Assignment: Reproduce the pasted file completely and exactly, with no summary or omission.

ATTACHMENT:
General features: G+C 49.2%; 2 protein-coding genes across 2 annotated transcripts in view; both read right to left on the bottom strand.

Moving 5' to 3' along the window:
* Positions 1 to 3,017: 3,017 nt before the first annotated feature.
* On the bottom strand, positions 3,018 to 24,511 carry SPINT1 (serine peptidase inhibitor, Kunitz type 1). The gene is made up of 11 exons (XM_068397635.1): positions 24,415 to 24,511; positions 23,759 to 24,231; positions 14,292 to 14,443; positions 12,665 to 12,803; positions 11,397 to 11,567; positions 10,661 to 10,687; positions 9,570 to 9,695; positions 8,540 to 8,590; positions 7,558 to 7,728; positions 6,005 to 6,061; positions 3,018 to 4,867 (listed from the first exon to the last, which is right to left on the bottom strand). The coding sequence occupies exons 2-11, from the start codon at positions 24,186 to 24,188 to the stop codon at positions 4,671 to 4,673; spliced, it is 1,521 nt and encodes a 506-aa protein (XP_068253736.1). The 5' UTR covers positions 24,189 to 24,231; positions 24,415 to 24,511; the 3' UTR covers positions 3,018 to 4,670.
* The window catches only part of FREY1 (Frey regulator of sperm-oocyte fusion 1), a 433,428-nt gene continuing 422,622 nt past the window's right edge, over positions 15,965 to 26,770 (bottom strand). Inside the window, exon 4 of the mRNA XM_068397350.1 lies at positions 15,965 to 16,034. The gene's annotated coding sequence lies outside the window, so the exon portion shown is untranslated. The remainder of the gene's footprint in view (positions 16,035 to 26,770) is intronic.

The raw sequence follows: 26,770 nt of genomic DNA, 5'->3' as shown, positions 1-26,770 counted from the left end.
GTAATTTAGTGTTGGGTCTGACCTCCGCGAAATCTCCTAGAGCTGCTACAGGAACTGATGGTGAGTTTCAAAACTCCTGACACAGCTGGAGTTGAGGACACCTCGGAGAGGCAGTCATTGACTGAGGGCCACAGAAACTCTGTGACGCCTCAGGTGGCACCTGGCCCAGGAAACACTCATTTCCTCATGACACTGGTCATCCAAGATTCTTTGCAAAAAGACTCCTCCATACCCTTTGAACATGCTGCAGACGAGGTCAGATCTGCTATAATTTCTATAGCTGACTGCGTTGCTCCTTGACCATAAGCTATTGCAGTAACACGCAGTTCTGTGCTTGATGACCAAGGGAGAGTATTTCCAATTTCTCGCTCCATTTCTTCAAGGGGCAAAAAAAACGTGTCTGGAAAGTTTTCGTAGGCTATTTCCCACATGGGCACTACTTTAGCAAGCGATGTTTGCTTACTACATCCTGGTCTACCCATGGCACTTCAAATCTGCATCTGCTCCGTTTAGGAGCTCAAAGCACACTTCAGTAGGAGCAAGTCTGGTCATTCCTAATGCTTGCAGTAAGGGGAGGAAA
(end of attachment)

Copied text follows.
General features: G+C 49.2%; 2 protein-coding genes across 2 annotated transcripts in view; both read right to left on the bottom strand.

Moving 5' to 3' along the window:
* Positions 1 to 3,017: 3,017 nt before the first annotated feature.
* On the bottom strand, positions 3,018 to 24,511 carry SPINT1 (serine peptidase inhibitor, Kunitz type 1). The gene is made up of 11 exons (XM_068397635.1): positions 24,415 to 24,511; positions 23,759 to 24,231; positions 14,292 to 14,443; positions 12,665 to 12,803; positions 11,397 to 11,567; positions 10,661 to 10,687; positions 9,570 to 9,695; positions 8,540 to 8,590; positions 7,558 to 7,728; positions 6,005 to 6,061; positions 3,018 to 4,867 (listed from the first exon to the last, which is right to left on the bottom strand). The coding sequence occupies exons 2-11, from the start codon at positions 24,186 to 24,188 to the stop codon at positions 4,671 to 4,673; spliced, it is 1,521 nt and encodes a 506-aa protein (XP_068253736.1). The 5' UTR covers positions 24,189 to 24,231; positions 24,415 to 24,511; the 3' UTR covers positions 3,018 to 4,670.
* The window catches only part of FREY1 (Frey regulator of sperm-oocyte fusion 1), a 433,428-nt gene continuing 422,622 nt past the window's right edge, over positions 15,965 to 26,770 (bottom strand). Inside the window, exon 4 of the mRNA XM_068397350.1 lies at positions 15,965 to 16,034. The gene's annotated coding sequence lies outside the window, so the exon portion shown is untranslated. The remainder of the gene's footprint in view (positions 16,035 to 26,770) is intronic.

The raw sequence follows: 26,770 nt of genomic DNA, 5'->3' as shown, positions 1-26,770 counted from the left end.
GTAATTTAGTGTTGGGTCTGACCTCCGCGAAATCTCCTAGAGCTGCTACAGGAACTGATGGTGAGTTTCAAAACTCCTGACACAGCTGGAGTTGAGGACACCTCGGAGAGGCAGTCATTGACTGAGGGCCACAGAAACTCTGTGACGCCTCAGGTGGCACCTGGCCCAGGAAACACTCATTTCCTCATGACACTGGTCATCCAAGATTCTTTGCAAAAAGACTCCTCCATACCCTTTGAACATGCTGCAGACGAGGTCAGATCTGCTATAATTTCTATAGCTGACTGCGTTGCTCCTTGACCATAAGCTATTGCAGTAACACGCAGTTCTGTGCTTGATGACCAAGGGAGAGTATTTCCAATTTCTCGCTCCATTTCTTCAAGGGGCAAAAAAAACGTGTCTGGAAAGTTTTCGTAGGCTATTTCCCACATGGGCACTACTTTAGCAAGCGATGTTTGCTTACTACATCCTGGTCTACCCATGGCACTTCAAATCTGCATCTGCTCCGTTTAGGAGCTCAAAGCACACTTCAGTAGGAGCAAGTCTGGTCATTCCTAATGCTTGCAGTAAGGGGAGGAAA